This week, the class completed the first lab in the pottery unit: preparing clay and forming small pinch pots or vessels. Kelly Connole, a Carleton ceramics professor, joined the class over video call to instruct us on both the materials and techniques we would be using. Prior to class, each student received three materials: powdered clay dug from the arboretum, powdered clay from the ceramics studio that is pre-mixed with chemicals to aid in forming and firing, and grog that is used to stop pottery from shattering in the kiln. Finally, each student needed water and a mixing container for hydrating the clay.
Although there was some individual variation and experimentation in the processes, students followed these general steps to create our pottery:
- Hydrate the powdered clay with a few teaspoons of water at a time until a coil can wrap around your finger without cracking. Form the clay into a rough ball.
- Place a few teaspoons of grog in the empty container. Roll and coat the outside of the clay ball with grog. Massage the clay to incorporate. Repeat until all grog is combined.
- Form the clay into a ball. Press your finger into the center of the ball to form a rough bowl shape with thick walls. Apply water to the rim of the bowl to prevent cracking.
- Using your index finger and thumb, pinch and pull the sides of the pot up and out to create your desired shape. Keep the clay steady while turning by resting it in the palm of your other hand.
- Optional: add a coil and smooth in against the seam to build height. Set the coil to the inside of the rim to create a neck.
- Dry the pots until leather-hard before adding decoration. Dry completely before firing.
Since all students joined the online lab from our own spaces, every member of my group took their own notes. I’ve categorized the overarching themes into five sections: clay mixing, clay comparisons, pottery forming, decorating, and drying. Each section provides a summary of the group’s experience with that aspect of the lab. The student lab journals can be used for more detailed information into the individual processes of the group members.
All of the group members had worked with clay before, so we had a rough sense of the texture that would need to be reached when hydrating the powdered clay. At first it was difficult for many of us to eyeball the water content we needed, but after multiple batches of clay it became a little more intuitive. One member recognized the importance of the proper clay to water ratio. Too little water causes the clay to crack and too much water creates a slimy mass that needs to dry before it can be used.
Clay Comparisons (arboretum versus studio mix):
The clay from the arboretum was a chocolatey brown color that was reminiscent of freshly dug dirt both in smell and texture. It felt gritty and contained large lumps that had not been sieved out during the pounding process. This made it harder to reach a smooth consistency when hydrated. It was more difficult to form than the studio clay and seemed to crack more. However, this could be due to improper hydration and mixing because the arb clay was the first batch we made. On the other hand, the studio clay was very smooth and workable, reminiscent of what was used in ceramics classes we have taken in the past. One member notes that while the studio clay felt less dry and was easier to mix, the reddish tint made the color less appealing than the arboretum clay.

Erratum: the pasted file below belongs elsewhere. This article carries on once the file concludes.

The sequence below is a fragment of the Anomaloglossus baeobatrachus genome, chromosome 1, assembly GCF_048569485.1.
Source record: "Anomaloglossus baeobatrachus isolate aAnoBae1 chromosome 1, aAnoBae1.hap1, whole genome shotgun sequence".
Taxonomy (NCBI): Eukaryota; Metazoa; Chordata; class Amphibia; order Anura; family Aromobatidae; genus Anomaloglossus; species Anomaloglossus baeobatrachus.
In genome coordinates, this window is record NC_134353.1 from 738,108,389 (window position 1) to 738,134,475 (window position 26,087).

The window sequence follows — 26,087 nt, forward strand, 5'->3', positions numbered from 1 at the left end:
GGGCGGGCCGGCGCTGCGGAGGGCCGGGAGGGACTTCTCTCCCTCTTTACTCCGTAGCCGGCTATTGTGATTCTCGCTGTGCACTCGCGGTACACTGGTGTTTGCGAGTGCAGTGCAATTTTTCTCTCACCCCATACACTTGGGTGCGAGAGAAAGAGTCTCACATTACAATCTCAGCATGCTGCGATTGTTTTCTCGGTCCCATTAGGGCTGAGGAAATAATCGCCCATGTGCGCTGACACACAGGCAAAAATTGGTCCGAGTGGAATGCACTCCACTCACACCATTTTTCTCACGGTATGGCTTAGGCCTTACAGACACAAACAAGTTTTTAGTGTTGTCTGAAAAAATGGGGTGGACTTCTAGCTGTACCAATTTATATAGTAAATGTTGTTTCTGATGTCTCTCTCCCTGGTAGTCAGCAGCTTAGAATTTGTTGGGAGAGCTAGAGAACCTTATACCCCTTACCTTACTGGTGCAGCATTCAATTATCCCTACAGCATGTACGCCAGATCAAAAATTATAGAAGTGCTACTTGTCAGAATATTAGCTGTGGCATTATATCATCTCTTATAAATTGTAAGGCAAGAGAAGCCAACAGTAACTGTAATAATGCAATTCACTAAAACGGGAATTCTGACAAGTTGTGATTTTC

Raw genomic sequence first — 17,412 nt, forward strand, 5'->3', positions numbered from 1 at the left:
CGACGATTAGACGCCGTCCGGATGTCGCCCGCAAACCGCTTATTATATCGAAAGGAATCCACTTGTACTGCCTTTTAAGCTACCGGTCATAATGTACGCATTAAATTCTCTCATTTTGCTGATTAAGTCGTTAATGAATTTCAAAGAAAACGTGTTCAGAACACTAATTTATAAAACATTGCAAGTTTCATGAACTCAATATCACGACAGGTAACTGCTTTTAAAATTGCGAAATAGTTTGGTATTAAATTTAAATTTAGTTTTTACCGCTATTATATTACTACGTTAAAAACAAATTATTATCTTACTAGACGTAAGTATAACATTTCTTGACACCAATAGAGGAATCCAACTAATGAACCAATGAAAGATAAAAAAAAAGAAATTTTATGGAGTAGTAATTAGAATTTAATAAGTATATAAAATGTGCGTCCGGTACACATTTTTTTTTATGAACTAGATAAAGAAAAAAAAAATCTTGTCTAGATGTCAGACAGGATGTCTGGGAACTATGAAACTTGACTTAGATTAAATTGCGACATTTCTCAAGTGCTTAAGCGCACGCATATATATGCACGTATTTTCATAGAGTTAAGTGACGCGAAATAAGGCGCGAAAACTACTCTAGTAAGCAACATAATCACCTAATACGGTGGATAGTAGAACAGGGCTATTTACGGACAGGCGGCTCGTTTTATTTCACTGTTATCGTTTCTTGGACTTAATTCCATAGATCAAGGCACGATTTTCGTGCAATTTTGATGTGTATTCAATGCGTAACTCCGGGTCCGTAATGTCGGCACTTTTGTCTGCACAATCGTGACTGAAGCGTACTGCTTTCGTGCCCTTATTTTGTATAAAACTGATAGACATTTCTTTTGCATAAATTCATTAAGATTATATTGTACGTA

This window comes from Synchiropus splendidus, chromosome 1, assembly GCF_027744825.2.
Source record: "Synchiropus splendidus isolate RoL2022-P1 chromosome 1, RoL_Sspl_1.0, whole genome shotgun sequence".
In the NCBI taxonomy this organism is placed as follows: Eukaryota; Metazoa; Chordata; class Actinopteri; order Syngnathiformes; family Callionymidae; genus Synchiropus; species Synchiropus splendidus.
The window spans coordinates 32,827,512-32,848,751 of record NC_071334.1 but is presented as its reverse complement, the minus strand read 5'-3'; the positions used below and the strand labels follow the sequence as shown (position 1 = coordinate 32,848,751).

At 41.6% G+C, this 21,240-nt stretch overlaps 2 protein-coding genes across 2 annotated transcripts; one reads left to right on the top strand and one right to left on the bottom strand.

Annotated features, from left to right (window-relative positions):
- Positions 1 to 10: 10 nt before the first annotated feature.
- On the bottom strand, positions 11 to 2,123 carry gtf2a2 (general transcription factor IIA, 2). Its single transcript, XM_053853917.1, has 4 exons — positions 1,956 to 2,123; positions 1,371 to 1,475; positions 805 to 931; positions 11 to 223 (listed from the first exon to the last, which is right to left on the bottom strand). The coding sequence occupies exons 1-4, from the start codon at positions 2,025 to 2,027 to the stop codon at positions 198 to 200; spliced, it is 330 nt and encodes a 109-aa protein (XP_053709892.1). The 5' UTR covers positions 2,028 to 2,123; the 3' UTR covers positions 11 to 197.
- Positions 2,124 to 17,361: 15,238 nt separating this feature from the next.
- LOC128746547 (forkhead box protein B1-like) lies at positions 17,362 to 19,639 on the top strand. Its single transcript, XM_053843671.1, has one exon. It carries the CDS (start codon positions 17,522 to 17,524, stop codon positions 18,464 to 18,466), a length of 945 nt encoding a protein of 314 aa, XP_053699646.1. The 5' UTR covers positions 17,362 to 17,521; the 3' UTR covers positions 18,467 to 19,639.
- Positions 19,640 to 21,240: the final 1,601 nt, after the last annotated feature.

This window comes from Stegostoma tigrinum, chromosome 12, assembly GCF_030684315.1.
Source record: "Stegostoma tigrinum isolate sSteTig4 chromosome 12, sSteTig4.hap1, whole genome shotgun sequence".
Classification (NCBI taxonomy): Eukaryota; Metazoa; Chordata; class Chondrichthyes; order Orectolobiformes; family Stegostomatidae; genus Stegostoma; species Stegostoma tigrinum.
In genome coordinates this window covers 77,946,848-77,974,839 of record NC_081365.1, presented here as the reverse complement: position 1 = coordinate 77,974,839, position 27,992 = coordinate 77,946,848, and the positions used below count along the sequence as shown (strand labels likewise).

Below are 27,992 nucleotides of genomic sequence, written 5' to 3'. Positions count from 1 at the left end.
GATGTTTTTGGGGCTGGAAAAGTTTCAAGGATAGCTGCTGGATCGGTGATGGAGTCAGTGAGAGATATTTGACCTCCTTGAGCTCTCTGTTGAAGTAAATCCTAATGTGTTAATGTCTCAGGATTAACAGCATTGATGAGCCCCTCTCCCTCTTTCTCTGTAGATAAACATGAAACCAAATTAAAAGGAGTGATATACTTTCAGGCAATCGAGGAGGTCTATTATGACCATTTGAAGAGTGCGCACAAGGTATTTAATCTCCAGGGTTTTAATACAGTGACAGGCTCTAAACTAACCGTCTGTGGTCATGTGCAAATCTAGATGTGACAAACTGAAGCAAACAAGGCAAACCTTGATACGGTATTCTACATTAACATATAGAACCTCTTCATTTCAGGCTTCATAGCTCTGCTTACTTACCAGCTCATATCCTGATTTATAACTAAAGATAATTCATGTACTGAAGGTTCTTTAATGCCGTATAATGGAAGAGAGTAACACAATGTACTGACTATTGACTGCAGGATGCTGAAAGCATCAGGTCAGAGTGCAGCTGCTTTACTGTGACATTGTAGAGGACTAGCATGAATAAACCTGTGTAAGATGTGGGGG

There were three common takeaways from pottery forming: the difficulty of coiling, inconsistent thickness of walls, and cracking. Coiling was difficult because although clay was being added, it often expanded the pots outwards instead of adding height. This created bowls rather than vessels. Even the group members who had more success with the coils noted that the shape of the pot was not necessarily what they had envisioned. Many of us also found that the walls of the pots became too thin in the process of trying to even out the thickness of the sides. This, along with the cracks that came from the clay being too dry, could potentially cause issues when firing.
Most of the pots were left undecorated, but there were still a few different techniques used. The first was hand crimping (like on a pie crust) to create a ruffled rim. This was an easy option to do without any tools. Although it created some aesthetic appeal, the design did not add any usefulness to the pot. The second design, geometric shapes carved into the side using a blunt pencil, was more accurate to Early Medieval English pottery, but still only added aesthetic value.
Many of us found that our pots continued to crack as they dried and the moisture evaporated. As they dried, both clays turned lighter colors and smaller imperfections or chunks of clay stuck to the outside flaked off with a bit of pressure. The pots also shrunk slightly, losing about half an inch from the circumference of the base and the rim of the bowls. Interestingly, one group member found that their pots were bone-dry by the end of the day while another found that it took about 24 hours to reach that stage. This could be because of the water content of the clay. Alternatively, because of our lack of experience, they could have had two different standards for what constituted “dry.”
Although there were varying degrees of difficulty, everyone in the group was able to create multiple small pots that could be practically used once fired. The most challenging aspects of the lab were mixing the clay to the proper consistency and controlling the clay during forming (versus the clay controlling us). The group agrees that the arb clay was more difficult to work with than the studio clay, although some found the arb clay to be a nicer color. Firing the pots next week will be a very exciting culmination of the pottery unit. It will be interesting to use this data to try to understand how the pots that survive were mixed or formed and what gave them an advantage in the kiln.